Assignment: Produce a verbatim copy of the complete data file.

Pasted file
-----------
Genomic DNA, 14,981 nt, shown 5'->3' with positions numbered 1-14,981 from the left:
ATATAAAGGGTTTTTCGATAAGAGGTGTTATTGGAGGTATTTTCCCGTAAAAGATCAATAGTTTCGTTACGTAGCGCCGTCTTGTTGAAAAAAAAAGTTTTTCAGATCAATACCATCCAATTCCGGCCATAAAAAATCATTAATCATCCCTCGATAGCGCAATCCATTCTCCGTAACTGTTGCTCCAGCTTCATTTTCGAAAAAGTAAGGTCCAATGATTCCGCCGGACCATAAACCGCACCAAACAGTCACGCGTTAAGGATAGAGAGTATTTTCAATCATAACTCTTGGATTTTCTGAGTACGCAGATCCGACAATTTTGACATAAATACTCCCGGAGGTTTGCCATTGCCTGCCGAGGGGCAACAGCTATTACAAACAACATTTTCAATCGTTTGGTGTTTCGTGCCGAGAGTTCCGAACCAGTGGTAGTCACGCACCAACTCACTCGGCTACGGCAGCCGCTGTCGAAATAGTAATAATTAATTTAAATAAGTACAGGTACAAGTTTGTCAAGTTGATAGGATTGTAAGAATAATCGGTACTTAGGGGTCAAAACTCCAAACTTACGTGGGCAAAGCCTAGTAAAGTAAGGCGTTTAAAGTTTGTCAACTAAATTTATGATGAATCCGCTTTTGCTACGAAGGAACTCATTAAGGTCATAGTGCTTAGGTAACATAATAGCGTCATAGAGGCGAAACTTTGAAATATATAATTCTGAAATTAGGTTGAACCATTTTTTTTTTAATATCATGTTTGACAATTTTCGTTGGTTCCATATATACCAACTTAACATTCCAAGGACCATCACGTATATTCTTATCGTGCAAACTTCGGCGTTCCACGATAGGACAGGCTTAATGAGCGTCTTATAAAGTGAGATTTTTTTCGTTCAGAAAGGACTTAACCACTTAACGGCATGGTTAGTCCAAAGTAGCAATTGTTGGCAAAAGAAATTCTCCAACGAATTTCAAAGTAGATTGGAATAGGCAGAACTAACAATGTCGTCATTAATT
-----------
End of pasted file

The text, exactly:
Genomic DNA, 14,981 nt, shown 5'->3' with positions numbered 1-14,981 from the left:
ATATAAAGGGTTTTTCGATAAGAGGTGTTATTGGAGGTATTTTCCCGTAAAAGATCAATAGTTTCGTTACGTAGCGCCGTCTTGTTGAAAAAAAAAGTTTTTCAGATCAATACCATCCAATTCCGGCCATAAAAAATCATTAATCATCCCTCGATAGCGCAATCCATTCTCCGTAACTGTTGCTCCAGCTTCATTTTCGAAAAAGTAAGGTCCAATGATTCCGCCGGACCATAAACCGCACCAAACAGTCACGCGTTAAGGATAGAGAGTATTTTCAATCATAACTCTTGGATTTTCTGAGTACGCAGATCCGACAATTTTGACATAAATACTCCCGGAGGTTTGCCATTGCCTGCCGAGGGGCAACAGCTATTACAAACAACATTTTCAATCGTTTGGTGTTTCGTGCCGAGAGTTCCGAACCAGTGGTAGTCACGCACCAACTCACTCGGCTACGGCAGCCGCTGTCGAAATAGTAATAATTAATTTAAATAAGTACAGGTACAAGTTTGTCAAGTTGATAGGATTGTAAGAATAATCGGTACTTAGGGGTCAAAACTCCAAACTTACGTGGGCAAAGCCTAGTAAAGTAAGGCGTTTAAAGTTTGTCAACTAAATTTATGATGAATCCGCTTTTGCTACGAAGGAACTCATTAAGGTCATAGTGCTTAGGTAACATAATAGCGTCATAGAGGCGAAACTTTGAAATATATAATTCTGAAATTAGGTTGAACCATTTTTTTTTTAATATCATGTTTGACAATTTTCGTTGGTTCCATATATACCAACTTAACATTCCAAGGACCATCACGTATATTCTTATCGTGCAAACTTCGGCGTTCCACGATAGGACAGGCTTAATGAGCGTCTTATAAAGTGAGATTTTTTTCGTTCAGAAAGGACTTAACCACTTAACGGCATGGTTAGTCCAAAGTAGCAATTGTTGGCAAAAGAAATTCTCCAACGAATTTCAAAGTAGATTGGAATAGGCAGAACTAACAATGTCGTCATTAATT